This formation must pay particular attention to the preparation of young and future leaders, “because there are risks in allowing new leaders and younger generations to take strategic positions.” There is the need for “continuous discipleship that enables the formation of Christian character in order to develop spiritual consciousness,” he told the group of Baptists from more than 80 countries. At the same time, Baptists must trust God to “empower new generation” of leaders.

Recalling the words of Joao Soren of Brazil, who was BWA president in the 1960s, Silvado asserted that mindless discipleship includes prayers he described as “slothful prayer, empty prayer, vain prayer.” Discipleship involves doing, acting.

“We ask God to save sinners but we are not available to take the message of salvation to them. We ask God for resources for His work, for the expansion of His Kingdom and we close our wallets,” said Soren, through an audio recording played to the gathering.

These are “slothful prayers” that are “almost blasphemous.”

Each Christian is called to serve, Silvado insisted. “Each one has the task of taking the Gospel message.” God, Silvado said, “uses the testimony of witnesses, messengers, preachers, missionaries,” and all Christian believers.

Video of the plenary worship service may be viewed on the BWA website at www.bwanet.org.

The congress, which has as its theme, “Jesus Christ, the Door,” continues from July 22 to 26 at the International Convention Center in Durban.

Baptist World Alliance®
© July 26, 2015

 

African installed president of global Baptist body

New BWA President Paul Msiza of South Africa being congratulated by outgoing President John Upton and General Secretary Neville CallamNgwedla Paul Msiza of South Africa was installed as the second African to be president of the Baptist World Alliance (BWA), the global organization for Baptist Christians. The ceremony took place on July 25 during the Baptist World Congress in Durban, South Africa.

Msiza succeeds John Upton of the United States, and is the first African to hold the office since William Tolbert of Liberia served as president of the BWA from 1965-1970. Tolbert was later elected president of Liberal in 1971 until he was overthrown and assassinated in a military coup in 1980.

A BWA vice president from 2010-2015, Msiza has been actively involved in the BWA since 2000, serving on its governing bodies and several key committees and commissions.


Msiza was president of the All Africa Baptist Fellowship, one of six regional fellowships of the BWA, from 2006-2011 and general secretary of the Baptist Convention of South Africa (BCSA) from 2001-2010.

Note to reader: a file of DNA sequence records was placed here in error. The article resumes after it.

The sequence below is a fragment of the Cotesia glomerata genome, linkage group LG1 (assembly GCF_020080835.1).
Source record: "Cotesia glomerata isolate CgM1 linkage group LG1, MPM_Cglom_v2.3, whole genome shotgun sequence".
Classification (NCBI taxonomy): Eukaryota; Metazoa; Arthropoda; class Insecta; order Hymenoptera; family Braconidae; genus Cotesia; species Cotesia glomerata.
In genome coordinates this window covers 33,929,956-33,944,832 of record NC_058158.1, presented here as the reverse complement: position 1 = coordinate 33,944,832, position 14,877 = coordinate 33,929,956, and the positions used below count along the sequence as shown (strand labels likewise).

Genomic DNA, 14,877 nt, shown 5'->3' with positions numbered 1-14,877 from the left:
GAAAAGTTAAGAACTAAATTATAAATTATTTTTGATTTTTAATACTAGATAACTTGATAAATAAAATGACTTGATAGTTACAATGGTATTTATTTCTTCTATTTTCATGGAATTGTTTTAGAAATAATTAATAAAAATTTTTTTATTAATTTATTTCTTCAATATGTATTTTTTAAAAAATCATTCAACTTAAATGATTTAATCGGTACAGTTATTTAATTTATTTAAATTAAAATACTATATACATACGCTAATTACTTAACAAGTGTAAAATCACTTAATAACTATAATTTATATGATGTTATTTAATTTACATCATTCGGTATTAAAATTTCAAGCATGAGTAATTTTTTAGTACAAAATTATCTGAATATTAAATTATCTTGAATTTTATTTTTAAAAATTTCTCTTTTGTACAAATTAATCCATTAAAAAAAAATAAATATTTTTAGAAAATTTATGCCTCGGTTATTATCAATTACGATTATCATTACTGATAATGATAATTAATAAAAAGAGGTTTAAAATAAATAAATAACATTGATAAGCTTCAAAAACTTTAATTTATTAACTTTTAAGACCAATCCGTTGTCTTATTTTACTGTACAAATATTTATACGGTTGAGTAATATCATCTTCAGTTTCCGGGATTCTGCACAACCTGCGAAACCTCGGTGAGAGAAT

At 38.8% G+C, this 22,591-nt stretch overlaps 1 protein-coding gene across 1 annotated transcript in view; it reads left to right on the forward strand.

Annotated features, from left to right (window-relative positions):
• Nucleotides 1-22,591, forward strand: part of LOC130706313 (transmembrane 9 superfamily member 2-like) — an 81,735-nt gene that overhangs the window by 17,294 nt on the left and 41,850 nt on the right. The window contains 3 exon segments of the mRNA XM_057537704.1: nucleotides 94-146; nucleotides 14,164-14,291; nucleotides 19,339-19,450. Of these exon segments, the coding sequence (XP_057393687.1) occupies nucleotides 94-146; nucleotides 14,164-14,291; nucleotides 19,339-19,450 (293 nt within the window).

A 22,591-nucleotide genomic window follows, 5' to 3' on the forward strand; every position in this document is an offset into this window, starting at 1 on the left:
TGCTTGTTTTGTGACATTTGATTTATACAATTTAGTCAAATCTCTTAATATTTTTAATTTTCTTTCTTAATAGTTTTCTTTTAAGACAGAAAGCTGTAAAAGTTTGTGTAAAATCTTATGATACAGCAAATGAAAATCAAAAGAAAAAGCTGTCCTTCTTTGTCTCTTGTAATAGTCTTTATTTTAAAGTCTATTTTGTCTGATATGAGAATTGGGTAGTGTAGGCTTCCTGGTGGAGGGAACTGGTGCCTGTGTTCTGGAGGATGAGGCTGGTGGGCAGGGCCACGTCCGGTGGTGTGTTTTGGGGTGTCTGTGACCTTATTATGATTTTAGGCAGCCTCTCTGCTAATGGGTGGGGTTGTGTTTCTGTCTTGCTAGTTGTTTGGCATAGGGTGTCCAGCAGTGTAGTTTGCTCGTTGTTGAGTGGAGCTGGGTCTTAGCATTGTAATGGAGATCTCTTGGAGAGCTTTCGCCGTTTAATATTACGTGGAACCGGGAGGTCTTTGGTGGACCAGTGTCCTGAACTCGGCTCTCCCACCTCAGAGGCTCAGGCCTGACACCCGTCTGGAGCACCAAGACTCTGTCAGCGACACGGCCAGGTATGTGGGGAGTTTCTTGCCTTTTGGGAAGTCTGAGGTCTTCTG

He chaired the Local Arrangements Committee for the 2015 congress meeting in Durban.

In his response, Msiza, in alluding to the congress theme, “Jesus Christ, the Door,” declared that the church ought to swing the door wide open for those who would come to Christ, rather than acting as doorkeepers, deciding who are to be admitted and who to keep out. As doorkeepers, some install locks that “only they can open.” Contrary to such notions, Jesus Christ, the door, is inviting us, which affords us an ongoing opportunity for entry.

Msiza emphasized that, for the church, "the door is Christ.” It is the one door, the only door, “single entry,” open to “all human beings, made in the image of God,” a demonstration that “We all belong together.”

Msiza was trained at the Hebron Teacher Training College and worked bi-vocationally as a pastor and school teacher from 1988 until he became founding principal of the Baptist Convention College in 1995, from where he left to become BCSA general secretary.

He holds diplomas and degrees from the University of Witwatersrand, the University of South Africa, the Baptist Theological Seminary of Southern Africa and the Baptist Bible Institute.

He pastors Peniel-Salem Baptist Church in Pretoria beginning in 2011.

He has been married to Sanna Mapula since 1986 and they have three sons.

Twelve vice presidents were also installed along with Msiza. They are Michael Okwakol, Uganda; Ernest Adu-Gyamfi, Ghana; Tapan Chowdhury, Bangladesh; Miyon Chung, Australia; Anslem Warrick, Trinidad and Tobago; Jules Casseus, Haiti; Dimitrina Oprenova, Bulgaria; Jan Saethre, Norway; Naomi Tyler-Lloyd and Jerry Carlisle of the United States; Jorge Quinteros, Chile; and Luiz Roberto Silvado, Brazil.

Saethre of Norway will serve as first vice president.

The new slate of leaders serves until the next global gathering of Baptists in Rio de Janeiro, Brazil, in 2020.

Baptist World Alliance®
© July 25, 2015